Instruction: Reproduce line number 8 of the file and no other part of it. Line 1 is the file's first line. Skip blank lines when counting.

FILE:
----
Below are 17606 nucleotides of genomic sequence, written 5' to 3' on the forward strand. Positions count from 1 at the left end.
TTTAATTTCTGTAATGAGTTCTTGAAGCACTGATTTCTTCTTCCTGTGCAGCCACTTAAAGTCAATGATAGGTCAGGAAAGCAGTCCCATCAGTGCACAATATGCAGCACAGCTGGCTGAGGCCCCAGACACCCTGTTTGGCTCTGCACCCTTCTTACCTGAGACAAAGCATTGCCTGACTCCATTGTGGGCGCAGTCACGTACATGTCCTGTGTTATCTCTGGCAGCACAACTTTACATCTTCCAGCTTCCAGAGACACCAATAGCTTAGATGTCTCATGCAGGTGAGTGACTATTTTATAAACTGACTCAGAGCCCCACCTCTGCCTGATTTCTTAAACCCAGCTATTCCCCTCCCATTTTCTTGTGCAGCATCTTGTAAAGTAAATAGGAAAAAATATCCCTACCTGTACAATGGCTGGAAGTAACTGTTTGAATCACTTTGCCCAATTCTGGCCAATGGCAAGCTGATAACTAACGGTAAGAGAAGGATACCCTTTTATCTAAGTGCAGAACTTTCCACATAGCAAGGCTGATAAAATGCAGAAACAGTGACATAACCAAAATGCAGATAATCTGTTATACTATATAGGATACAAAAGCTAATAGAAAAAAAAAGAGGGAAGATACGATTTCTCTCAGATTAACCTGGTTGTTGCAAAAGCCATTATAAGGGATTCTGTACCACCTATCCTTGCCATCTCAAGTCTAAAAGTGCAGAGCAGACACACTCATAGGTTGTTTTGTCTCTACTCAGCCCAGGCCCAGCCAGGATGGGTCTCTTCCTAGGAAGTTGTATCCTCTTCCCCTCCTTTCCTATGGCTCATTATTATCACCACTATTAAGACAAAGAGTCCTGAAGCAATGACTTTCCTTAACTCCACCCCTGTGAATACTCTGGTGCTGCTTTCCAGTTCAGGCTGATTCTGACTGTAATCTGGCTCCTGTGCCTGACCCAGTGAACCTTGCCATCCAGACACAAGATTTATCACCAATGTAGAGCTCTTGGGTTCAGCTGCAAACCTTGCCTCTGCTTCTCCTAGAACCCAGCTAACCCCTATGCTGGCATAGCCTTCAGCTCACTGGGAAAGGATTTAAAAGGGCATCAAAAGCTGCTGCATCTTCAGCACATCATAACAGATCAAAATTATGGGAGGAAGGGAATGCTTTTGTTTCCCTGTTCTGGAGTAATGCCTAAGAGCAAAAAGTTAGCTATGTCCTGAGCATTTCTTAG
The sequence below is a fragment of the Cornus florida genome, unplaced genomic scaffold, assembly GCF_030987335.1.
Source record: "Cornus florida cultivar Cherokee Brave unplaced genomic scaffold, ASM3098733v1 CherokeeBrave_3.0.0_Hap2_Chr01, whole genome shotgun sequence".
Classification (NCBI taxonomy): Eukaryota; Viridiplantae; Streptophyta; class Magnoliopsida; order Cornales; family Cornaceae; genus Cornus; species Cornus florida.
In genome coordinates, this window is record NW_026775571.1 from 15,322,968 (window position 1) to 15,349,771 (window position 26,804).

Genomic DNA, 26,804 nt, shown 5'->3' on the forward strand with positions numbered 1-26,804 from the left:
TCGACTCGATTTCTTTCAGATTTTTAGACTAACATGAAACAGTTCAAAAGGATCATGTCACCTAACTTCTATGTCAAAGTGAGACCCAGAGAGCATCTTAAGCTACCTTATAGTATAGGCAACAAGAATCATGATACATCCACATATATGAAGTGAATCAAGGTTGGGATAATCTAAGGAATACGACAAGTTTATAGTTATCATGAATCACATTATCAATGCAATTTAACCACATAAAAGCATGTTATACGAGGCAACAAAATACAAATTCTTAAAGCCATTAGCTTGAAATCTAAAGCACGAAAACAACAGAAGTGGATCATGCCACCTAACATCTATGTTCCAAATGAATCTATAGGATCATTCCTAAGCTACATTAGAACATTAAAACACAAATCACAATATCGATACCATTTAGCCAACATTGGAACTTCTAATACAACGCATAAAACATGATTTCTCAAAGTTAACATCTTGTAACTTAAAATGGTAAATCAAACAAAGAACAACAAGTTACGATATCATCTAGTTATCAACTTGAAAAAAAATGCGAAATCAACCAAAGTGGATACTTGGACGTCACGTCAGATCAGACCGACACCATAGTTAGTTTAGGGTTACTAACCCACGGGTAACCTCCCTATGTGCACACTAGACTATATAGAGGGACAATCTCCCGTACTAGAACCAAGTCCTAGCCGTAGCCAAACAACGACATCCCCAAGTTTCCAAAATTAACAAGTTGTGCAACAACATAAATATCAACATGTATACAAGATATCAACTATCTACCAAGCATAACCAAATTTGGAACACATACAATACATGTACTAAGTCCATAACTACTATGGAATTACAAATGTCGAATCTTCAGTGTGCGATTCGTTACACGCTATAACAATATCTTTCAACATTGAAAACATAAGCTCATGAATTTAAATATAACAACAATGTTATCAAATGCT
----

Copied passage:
TCGACTCGATTTCTTTCAGATTTTTAGACTAACATGAAACAGTTCAAAAGGATCATGTCACCTAACTTCTATGTCAAAGTGAGACCCAGAGAGCATCTTAAGCTACCTTATAGTATAGGCAACAAGAATCATGATACATCCACATATATGAAGTGAATCAAGGTTGGGATAATCTAAGGAATACGACAAGTTTATAGTTATCATGAATCACATTATCAATGCAATTTAACCACATAAAAGCATGTTATACGAGGCAACAAAATACAAATTCTTAAAGCCATTAGCTTGAAATCTAAAGCACGAAAACAACAGAAGTGGATCATGCCACCTAACATCTATGTTCCAAATGAATCTATAGGATCATTCCTAAGCTACATTAGAACATTAAAACACAAATCACAATATCGATACCATTTAGCCAACATTGGAACTTCTAATACAACGCATAAAACATGATTTCTCAAAGTTAACATCTTGTAACTTAAAATGGTAAATCAAACAAAGAACAACAAGTTACGATATCATCTAGTTATCAACTTGAAAAAAAATGCGAAATCAACCAAAGTGGATACTTGGACGTCACGTCAGATCAGACCGACACCATAGTTAGTTTAGGGTTACTAACCCACGGGTAACCTCCCTATGTGCACACTAGACTATATAGAGGGACAATCTCCCGTACTAGAACCAAGTCCTAGCCGTAGCCAAACAACGACATCCCCAAGTTTCCAAAATTAACAAGTTGTGCAACAACATAAATATCAACATGTATACAAGATATCAACTATCTACCAAGCATAACCAAATTTGGAACACATACAATACATGTACTAAGTCCATAACTACTATGGAATTACAAATGTCGAATCTTCAGTGTGCGATTCGTTACACGCTATAACAATATCTTTCAACATTGAAAACATAAGCTCATGAATTTAAATATAACAACAATGTTATCAAATGCT